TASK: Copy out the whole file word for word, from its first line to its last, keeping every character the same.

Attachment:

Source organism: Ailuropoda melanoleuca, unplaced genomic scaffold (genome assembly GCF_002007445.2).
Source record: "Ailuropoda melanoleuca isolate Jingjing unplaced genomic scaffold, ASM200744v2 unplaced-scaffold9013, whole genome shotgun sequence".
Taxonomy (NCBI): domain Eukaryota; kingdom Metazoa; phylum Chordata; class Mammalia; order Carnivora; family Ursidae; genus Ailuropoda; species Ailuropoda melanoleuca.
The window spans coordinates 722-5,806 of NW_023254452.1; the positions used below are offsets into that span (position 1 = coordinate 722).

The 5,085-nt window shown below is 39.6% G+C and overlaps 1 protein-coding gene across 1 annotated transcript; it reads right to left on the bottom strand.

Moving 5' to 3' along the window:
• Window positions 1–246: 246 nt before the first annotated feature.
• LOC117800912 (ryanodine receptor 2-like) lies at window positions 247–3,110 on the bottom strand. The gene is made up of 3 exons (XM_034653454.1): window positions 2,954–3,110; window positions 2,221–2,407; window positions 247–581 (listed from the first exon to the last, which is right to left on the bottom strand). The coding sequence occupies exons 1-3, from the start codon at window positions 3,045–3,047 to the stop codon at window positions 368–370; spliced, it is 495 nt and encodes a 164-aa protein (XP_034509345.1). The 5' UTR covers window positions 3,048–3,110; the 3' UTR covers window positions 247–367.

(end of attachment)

Source organism: Ailuropoda melanoleuca, unplaced genomic scaffold (genome assembly GCF_002007445.2).
Source record: "Ailuropoda melanoleuca isolate Jingjing unplaced genomic scaffold, ASM200744v2 unplaced-scaffold9013, whole genome shotgun sequence".
Taxonomy (NCBI): domain Eukaryota; kingdom Metazoa; phylum Chordata; class Mammalia; order Carnivora; family Ursidae; genus Ailuropoda; species Ailuropoda melanoleuca.
The window spans coordinates 722-5,806 of NW_023254452.1; the positions used below are offsets into that span (position 1 = coordinate 722).

The 5,085-nt window shown below is 39.6% G+C and overlaps 1 protein-coding gene across 1 annotated transcript; it reads right to left on the bottom strand.

Moving 5' to 3' along the window:
• Window positions 1–246: 246 nt before the first annotated feature.
• LOC117800912 (ryanodine receptor 2-like) lies at window positions 247–3,110 on the bottom strand. The gene is made up of 3 exons (XM_034653454.1): window positions 2,954–3,110; window positions 2,221–2,407; window positions 247–581 (listed from the first exon to the last, which is right to left on the bottom strand). The coding sequence occupies exons 1-3, from the start codon at window positions 3,045–3,047 to the stop codon at window positions 368–370; spliced, it is 495 nt and encodes a 164-aa protein (XP_034509345.1). The 5' UTR covers window positions 3,048–3,110; the 3' UTR covers window positions 247–367.